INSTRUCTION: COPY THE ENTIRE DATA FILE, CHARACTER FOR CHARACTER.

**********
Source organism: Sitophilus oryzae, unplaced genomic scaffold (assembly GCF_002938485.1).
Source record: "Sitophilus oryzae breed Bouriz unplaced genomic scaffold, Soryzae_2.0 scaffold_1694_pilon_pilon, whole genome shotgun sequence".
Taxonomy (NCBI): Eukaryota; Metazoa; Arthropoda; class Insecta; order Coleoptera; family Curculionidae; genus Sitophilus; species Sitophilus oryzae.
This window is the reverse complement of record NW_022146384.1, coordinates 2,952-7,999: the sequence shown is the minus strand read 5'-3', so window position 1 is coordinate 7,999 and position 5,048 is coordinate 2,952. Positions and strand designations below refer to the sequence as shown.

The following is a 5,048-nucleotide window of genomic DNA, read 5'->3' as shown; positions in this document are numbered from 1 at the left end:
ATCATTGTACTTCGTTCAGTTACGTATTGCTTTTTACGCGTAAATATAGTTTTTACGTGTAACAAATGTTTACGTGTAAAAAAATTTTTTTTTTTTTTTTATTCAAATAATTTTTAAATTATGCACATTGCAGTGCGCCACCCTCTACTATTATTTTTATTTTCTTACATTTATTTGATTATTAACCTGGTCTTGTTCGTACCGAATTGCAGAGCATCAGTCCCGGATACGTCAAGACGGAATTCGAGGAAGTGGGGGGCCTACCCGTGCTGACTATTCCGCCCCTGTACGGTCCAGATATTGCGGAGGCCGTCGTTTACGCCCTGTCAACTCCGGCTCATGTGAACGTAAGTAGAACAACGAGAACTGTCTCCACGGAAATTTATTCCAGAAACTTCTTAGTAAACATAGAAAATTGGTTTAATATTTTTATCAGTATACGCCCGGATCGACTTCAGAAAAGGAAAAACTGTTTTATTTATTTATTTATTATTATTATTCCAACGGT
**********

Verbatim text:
Source organism: Sitophilus oryzae, unplaced genomic scaffold (assembly GCF_002938485.1).
Source record: "Sitophilus oryzae breed Bouriz unplaced genomic scaffold, Soryzae_2.0 scaffold_1694_pilon_pilon, whole genome shotgun sequence".
Taxonomy (NCBI): Eukaryota; Metazoa; Arthropoda; class Insecta; order Coleoptera; family Curculionidae; genus Sitophilus; species Sitophilus oryzae.
This window is the reverse complement of record NW_022146384.1, coordinates 2,952-7,999: the sequence shown is the minus strand read 5'-3', so window position 1 is coordinate 7,999 and position 5,048 is coordinate 2,952. Positions and strand designations below refer to the sequence as shown.

The following is a 5,048-nucleotide window of genomic DNA, read 5'->3' as shown; positions in this document are numbered from 1 at the left end:
ATCATTGTACTTCGTTCAGTTACGTATTGCTTTTTACGCGTAAATATAGTTTTTACGTGTAACAAATGTTTACGTGTAAAAAAATTTTTTTTTTTTTTTTATTCAAATAATTTTTAAATTATGCACATTGCAGTGCGCCACCCTCTACTATTATTTTTATTTTCTTACATTTATTTGATTATTAACCTGGTCTTGTTCGTACCGAATTGCAGAGCATCAGTCCCGGATACGTCAAGACGGAATTCGAGGAAGTGGGGGGCCTACCCGTGCTGACTATTCCGCCCCTGTACGGTCCAGATATTGCGGAGGCCGTCGTTTACGCCCTGTCAACTCCGGCTCATGTGAACGTAAGTAGAACAACGAGAACTGTCTCCACGGAAATTTATTCCAGAAACTTCTTAGTAAACATAGAAAATTGGTTTAATATTTTTATCAGTATACGCCCGGATCGACTTCAGAAAAGGAAAAACTGTTTTATTTATTTATTTATTATTATTATTCCAACGGT